There seems to be an odd twist on the Japanese character I haven't figured out yet. On the one hand, they're supposed to be super-conformists. On the other hand, there are a number of situations where they seem to demand much less conformity than I'd expect. Examples:

* The various deshi of O-Sensei taking aikido in their own directions
* There's a great video of O-Sensei leading warmups before class. He's going through a series of exercises. About half the class is following along, some in sync, some not. The rest of the class is doing their own exercises, horsing around, random stuff.
* Your point on teachers' attitude towards etiquette in their class.

Any perspective on what's up with this?
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Old 02-15-2012, 05:33 PM   #4
Chris Li
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Re: Reigo Sa Ho, an Aiki Perspective Revisited

Hugh Beyer wrote: View Post
* There's a great video of O-Sensei leading warmups before class. He's going through a series of exercises. About half the class is following along, some in sync, some not. The rest of the class is doing their own exercises, horsing around, random stuff.
I've been in a lot of classes in the US where the non-Japanese instructors were insistent that all exercises be performed in the same time and in the same directions - never had it happen even once in Japan.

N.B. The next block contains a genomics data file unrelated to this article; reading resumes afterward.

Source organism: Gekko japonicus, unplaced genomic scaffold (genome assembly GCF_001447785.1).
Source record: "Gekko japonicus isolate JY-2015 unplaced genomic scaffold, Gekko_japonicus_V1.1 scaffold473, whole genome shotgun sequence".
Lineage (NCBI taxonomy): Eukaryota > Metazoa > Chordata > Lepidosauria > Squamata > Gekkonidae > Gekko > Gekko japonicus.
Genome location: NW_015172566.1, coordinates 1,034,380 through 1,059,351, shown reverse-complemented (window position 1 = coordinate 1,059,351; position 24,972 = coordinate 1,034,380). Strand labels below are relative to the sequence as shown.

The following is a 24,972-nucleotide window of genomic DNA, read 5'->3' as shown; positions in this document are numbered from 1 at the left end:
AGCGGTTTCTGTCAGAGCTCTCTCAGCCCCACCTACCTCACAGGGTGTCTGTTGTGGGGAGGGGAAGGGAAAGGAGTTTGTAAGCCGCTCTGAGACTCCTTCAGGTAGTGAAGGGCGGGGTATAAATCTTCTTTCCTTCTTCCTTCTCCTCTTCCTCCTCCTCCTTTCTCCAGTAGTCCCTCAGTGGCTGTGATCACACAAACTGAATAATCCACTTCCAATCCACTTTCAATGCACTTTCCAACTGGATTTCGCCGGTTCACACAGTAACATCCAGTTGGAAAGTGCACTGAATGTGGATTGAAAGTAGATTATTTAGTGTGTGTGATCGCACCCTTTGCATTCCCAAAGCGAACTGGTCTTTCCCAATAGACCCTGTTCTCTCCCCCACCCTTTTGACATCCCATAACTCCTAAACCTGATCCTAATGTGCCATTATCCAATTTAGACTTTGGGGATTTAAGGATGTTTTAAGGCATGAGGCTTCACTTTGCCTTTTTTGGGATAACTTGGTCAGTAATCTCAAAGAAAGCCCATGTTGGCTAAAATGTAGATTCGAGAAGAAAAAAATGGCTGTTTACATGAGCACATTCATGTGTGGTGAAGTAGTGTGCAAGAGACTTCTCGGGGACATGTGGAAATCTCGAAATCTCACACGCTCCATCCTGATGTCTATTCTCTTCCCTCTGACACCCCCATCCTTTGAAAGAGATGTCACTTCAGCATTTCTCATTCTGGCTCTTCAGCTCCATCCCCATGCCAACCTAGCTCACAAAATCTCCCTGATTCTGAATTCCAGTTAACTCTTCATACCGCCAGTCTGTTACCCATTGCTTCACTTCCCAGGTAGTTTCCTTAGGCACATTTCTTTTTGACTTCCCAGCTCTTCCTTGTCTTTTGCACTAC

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Old 02-16-2012, 03:47 AM   #5
Dojo: Shobukai
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Re: Reigo Sa Ho, an Aiki Perspective Revisited

During my first time in Japan (1976), I didn't know the proper etiquette in the dojo with a shinto shrine. I just followed the group and did the clapping with the hands, of course I did it wrong, too much clapping (1or 2 times too much). After the training, one of the assistent came to me and said: If you don't know the reason for this kind of bowing and clapping, don't do it, just bow.
Later, when I was back in Europe, I saw people doing the bowing and clapping in their dojo. I asked them why they did this. They really did'nt understand what they were doing, they just copied a certain teacher without understanding.